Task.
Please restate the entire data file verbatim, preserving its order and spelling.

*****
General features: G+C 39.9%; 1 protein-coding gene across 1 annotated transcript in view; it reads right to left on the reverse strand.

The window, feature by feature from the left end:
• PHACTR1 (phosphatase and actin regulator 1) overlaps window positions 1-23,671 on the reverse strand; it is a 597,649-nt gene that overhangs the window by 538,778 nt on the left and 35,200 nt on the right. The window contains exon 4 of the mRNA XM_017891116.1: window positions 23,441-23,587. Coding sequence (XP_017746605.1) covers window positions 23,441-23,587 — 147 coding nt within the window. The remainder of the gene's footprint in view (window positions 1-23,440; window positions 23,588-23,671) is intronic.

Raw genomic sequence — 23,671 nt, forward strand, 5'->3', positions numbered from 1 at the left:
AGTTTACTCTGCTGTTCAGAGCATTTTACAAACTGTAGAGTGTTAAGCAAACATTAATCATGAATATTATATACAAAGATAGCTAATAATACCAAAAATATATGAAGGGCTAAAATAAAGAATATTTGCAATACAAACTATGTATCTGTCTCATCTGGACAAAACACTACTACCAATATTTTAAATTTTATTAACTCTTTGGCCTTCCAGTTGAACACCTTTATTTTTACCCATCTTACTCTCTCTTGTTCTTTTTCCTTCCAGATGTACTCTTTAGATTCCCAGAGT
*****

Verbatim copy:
General features: G+C 39.9%; 1 protein-coding gene across 1 annotated transcript in view; it reads right to left on the reverse strand.

The window, feature by feature from the left end:
• PHACTR1 (phosphatase and actin regulator 1) overlaps window positions 1-23,671 on the reverse strand; it is a 597,649-nt gene that overhangs the window by 538,778 nt on the left and 35,200 nt on the right. The window contains exon 4 of the mRNA XM_017891116.1: window positions 23,441-23,587. Coding sequence (XP_017746605.1) covers window positions 23,441-23,587 — 147 coding nt within the window. The remainder of the gene's footprint in view (window positions 1-23,440; window positions 23,588-23,671) is intronic.

Raw genomic sequence — 23,671 nt, forward strand, 5'->3', positions numbered from 1 at the left:
AGTTTACTCTGCTGTTCAGAGCATTTTACAAACTGTAGAGTGTTAAGCAAACATTAATCATGAATATTATATACAAAGATAGCTAATAATACCAAAAATATATGAAGGGCTAAAATAAAGAATATTTGCAATACAAACTATGTATCTGTCTCATCTGGACAAAACACTACTACCAATATTTTAAATTTTATTAACTCTTTGGCCTTCCAGTTGAACACCTTTATTTTTACCCATCTTACTCTCTCTTGTTCTTTTTCCTTCCAGATGTACTCTTTAGATTCCCAGAGT